Directed by: Kim Farrant

Starring: Nicole Kidman, Josheph Fiennes, Hugo Weaving

Matthew and Catherine, and their children Lilly and Tom, move to a small mining town in New South Wales to distance themselves from a scandal in their previous town. Tom is unsettled and prone to walking for miles at night, which Lilly, fifteen years old and revelling in her developing sexuality, is proving to be too hot to handle.

When both childred go missing, just as a huge dust storm hits the town, Cathering and Matthew struggle to come to terms with both their past and present situation and deal with the suspisions of the townsfolk…


Strangerland is a film many are going to find challenging and perplexing, especially if you’re expecting it to follow genre conventions.

The setting of the film is very integral to what happens. The town they are in is very small, barren, isolated. Surrounded by hundreds of miles of emptiness. It’s a town that seems to be barely functioning, and there is certainly nothing there for the younger generation to either do in the present or look forward to in the future. It is into this environment that fifteen year old Lilly and her younger brother Tom find themselves. The place that they hang out at is rather charitably described as a skatepark. We learn early on that this family has recently arrived in this town, and according to Tom its somehow Lilly’s fault. We learn later that she was involved in a sexual relationship with one of her teachers, Neal, and that Matthew beat him up when he found out. This is a highly disfunctional family.

The film steps up a little, first with the news that Lilly and Tom hadn’t gone to school and second with the impending dust storm that is about to engulf the town. It starts slow, with big swirls of dust rushig across the ground, but then we see a wide shot of the town with a huge tsunami of dust heading towards it. And when it hits, the whole town is engulfed and even the sun is all but blotted out. It’s a great cinematic moment and very, very eerie. 

The disappearance of Lilly and Tom means involving the local police, headed up by Rae (Hugo Weaving). Rae does take his job seriously, but its clear that he is only used to dealing with the odd DUI or domestic disturbance. He’s on the verge of having to deal with a Major Crime and that changes his usual relaxed procedures. Things become even more complicated when Bertie, the autistic brother of his girlfriend, is implicated in the crime.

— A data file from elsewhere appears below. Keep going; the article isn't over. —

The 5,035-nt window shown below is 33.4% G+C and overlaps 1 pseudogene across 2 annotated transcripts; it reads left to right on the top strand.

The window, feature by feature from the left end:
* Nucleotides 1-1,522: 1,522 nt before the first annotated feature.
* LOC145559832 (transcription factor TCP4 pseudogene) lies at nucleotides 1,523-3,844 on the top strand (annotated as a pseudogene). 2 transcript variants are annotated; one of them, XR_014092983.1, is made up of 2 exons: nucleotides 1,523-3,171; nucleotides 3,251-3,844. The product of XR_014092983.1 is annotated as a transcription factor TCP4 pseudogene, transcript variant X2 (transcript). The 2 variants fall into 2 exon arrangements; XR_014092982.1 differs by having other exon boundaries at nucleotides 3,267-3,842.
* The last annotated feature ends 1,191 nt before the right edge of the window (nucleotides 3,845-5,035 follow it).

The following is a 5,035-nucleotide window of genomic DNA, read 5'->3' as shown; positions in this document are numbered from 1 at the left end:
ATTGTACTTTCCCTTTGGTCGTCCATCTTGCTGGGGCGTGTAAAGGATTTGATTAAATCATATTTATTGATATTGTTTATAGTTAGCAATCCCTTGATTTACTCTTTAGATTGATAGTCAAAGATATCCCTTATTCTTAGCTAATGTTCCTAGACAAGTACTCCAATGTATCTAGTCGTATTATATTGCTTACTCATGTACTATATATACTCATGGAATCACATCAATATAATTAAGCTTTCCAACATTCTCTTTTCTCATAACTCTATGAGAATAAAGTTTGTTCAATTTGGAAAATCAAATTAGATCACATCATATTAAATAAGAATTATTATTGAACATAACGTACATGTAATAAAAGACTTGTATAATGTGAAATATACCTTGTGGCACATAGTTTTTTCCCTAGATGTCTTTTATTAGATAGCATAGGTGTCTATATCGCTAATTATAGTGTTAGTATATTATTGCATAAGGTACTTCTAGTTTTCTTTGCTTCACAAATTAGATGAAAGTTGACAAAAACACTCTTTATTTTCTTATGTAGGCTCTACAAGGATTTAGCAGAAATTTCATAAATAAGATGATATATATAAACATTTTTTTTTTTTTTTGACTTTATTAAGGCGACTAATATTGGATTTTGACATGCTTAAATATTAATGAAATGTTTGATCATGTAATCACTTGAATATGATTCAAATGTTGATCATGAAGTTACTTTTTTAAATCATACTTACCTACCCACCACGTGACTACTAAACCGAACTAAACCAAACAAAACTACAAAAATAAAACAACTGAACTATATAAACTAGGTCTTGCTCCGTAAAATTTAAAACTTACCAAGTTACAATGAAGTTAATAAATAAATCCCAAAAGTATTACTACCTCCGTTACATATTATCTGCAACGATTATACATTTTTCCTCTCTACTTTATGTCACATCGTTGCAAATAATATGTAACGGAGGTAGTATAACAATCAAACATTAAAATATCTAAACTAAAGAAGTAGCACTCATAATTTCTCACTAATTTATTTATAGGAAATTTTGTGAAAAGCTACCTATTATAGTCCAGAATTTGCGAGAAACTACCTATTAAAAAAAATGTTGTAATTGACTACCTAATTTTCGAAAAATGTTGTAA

One of the key themes of the film is female sexuality and the way male-dominated society tries to repress it. Lilly shares the same free-spirited hedonistic approach tolife as her mother, and her own burgeoning experiences with sex are at odds with the hippocritic morals shouted by her father. When Catherine enters Lilly’s room after she’s disappeared, she embarks on an internal journey to try to connect with her daughter by trying on her clothes and makeup and even flirting with Bertie.

Meanwhile, Matthew is dealing with the situation in his own way – throwing himself into hisbusiness (he owns the local pharmacy), drinking too much and beatinig up people he thinks might have been involved with his daughter.

There are a number of contentious issues with this film, chief among them being how Niel, the teacher who got involved with Lilly in their old hometown, is treated by the film as a victim himself. The film doesn’t tell us exactly the nature of his relationship with Lilly but it was enough for Matthew to attack him and for Matthew to be the one to receive a criminal record as a result. When Matthew arrives at Neil’s to confront him, we discover that Neil’s wife has stood by him and that, actually, Matthew is the monster in their story.



Strangerland is an unconventional drama that leaves the viewer with few satisfying answers. That, coupled with the film’s measured pace mean its going o have its detractors but for others such as us at Flashbang it’s a dense, heavily textured portrayal of a family on the verge of destruction.

8 out of 10 (MIkeOutWest)